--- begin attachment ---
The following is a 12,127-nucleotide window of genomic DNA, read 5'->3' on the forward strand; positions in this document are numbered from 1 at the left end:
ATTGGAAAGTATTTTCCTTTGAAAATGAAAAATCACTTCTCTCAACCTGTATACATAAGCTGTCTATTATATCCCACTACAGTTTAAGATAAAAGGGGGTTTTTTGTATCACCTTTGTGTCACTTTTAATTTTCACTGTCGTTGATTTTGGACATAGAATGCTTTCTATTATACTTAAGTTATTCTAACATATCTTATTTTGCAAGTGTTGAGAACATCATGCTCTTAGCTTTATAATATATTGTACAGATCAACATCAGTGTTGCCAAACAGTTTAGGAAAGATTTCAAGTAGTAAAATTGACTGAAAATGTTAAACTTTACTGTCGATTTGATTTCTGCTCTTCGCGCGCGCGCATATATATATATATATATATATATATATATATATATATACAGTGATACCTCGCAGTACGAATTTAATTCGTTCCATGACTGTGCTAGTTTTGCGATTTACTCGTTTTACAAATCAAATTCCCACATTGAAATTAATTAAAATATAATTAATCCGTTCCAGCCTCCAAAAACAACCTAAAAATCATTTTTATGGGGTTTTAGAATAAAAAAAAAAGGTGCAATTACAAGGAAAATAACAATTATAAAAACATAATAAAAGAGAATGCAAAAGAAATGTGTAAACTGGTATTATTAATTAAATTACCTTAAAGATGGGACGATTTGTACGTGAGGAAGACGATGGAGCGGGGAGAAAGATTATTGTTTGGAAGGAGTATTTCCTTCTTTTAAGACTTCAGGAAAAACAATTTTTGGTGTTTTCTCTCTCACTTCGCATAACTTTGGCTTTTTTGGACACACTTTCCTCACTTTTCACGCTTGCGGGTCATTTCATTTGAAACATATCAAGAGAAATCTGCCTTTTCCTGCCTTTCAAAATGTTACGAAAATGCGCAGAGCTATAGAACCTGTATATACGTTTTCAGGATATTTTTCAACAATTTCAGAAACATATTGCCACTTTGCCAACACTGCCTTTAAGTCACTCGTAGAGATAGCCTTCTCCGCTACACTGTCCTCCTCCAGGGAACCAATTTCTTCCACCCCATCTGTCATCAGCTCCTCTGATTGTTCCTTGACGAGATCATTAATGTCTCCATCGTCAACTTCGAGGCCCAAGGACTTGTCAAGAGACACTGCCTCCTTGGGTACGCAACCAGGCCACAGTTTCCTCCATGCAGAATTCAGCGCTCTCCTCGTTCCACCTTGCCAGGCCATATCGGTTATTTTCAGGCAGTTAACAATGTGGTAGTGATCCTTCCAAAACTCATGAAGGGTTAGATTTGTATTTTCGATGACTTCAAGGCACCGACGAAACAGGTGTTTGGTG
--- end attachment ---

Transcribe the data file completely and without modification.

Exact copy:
The following is a 12,127-nucleotide window of genomic DNA, read 5'->3' on the forward strand; positions in this document are numbered from 1 at the left end:
ATTGGAAAGTATTTTCCTTTGAAAATGAAAAATCACTTCTCTCAACCTGTATACATAAGCTGTCTATTATATCCCACTACAGTTTAAGATAAAAGGGGGTTTTTTGTATCACCTTTGTGTCACTTTTAATTTTCACTGTCGTTGATTTTGGACATAGAATGCTTTCTATTATACTTAAGTTATTCTAACATATCTTATTTTGCAAGTGTTGAGAACATCATGCTCTTAGCTTTATAATATATTGTACAGATCAACATCAGTGTTGCCAAACAGTTTAGGAAAGATTTCAAGTAGTAAAATTGACTGAAAATGTTAAACTTTACTGTCGATTTGATTTCTGCTCTTCGCGCGCGCGCATATATATATATATATATATATATATATATATATATATACAGTGATACCTCGCAGTACGAATTTAATTCGTTCCATGACTGTGCTAGTTTTGCGATTTACTCGTTTTACAAATCAAATTCCCACATTGAAATTAATTAAAATATAATTAATCCGTTCCAGCCTCCAAAAACAACCTAAAAATCATTTTTATGGGGTTTTAGAATAAAAAAAAAAGGTGCAATTACAAGGAAAATAACAATTATAAAAACATAATAAAAGAGAATGCAAAAGAAATGTGTAAACTGGTATTATTAATTAAATTACCTTAAAGATGGGACGATTTGTACGTGAGGAAGACGATGGAGCGGGGAGAAAGATTATTGTTTGGAAGGAGTATTTCCTTCTTTTAAGACTTCAGGAAAAACAATTTTTGGTGTTTTCTCTCTCACTTCGCATAACTTTGGCTTTTTTGGACACACTTTCCTCACTTTTCACGCTTGCGGGTCATTTCATTTGAAACATATCAAGAGAAATCTGCCTTTTCCTGCCTTTCAAAATGTTACGAAAATGCGCAGAGCTATAGAACCTGTATATACGTTTTCAGGATATTTTTCAACAATTTCAGAAACATATTGCCACTTTGCCAACACTGCCTTTAAGTCACTCGTAGAGATAGCCTTCTCCGCTACACTGTCCTCCTCCAGGGAACCAATTTCTTCCACCCCATCTGTCATCAGCTCCTCTGATTGTTCCTTGACGAGATCATTAATGTCTCCATCGTCAACTTCGAGGCCCAAGGACTTGTCAAGAGACACTGCCTCCTTGGGTACGCAACCAGGCCACAGTTTCCTCCATGCAGAATTCAGCGCTCTCCTCGTTCCACCTTGCCAGGCCATATCGGTTATTTTCAGGCAGTTAACAATGTGGTAGTGATCCTTCCAAAACTCATGAAGGGTTAGATTTGTATTTTCGATGACTTCAAGGCACCGACGAAACAGGTGTTTGGTG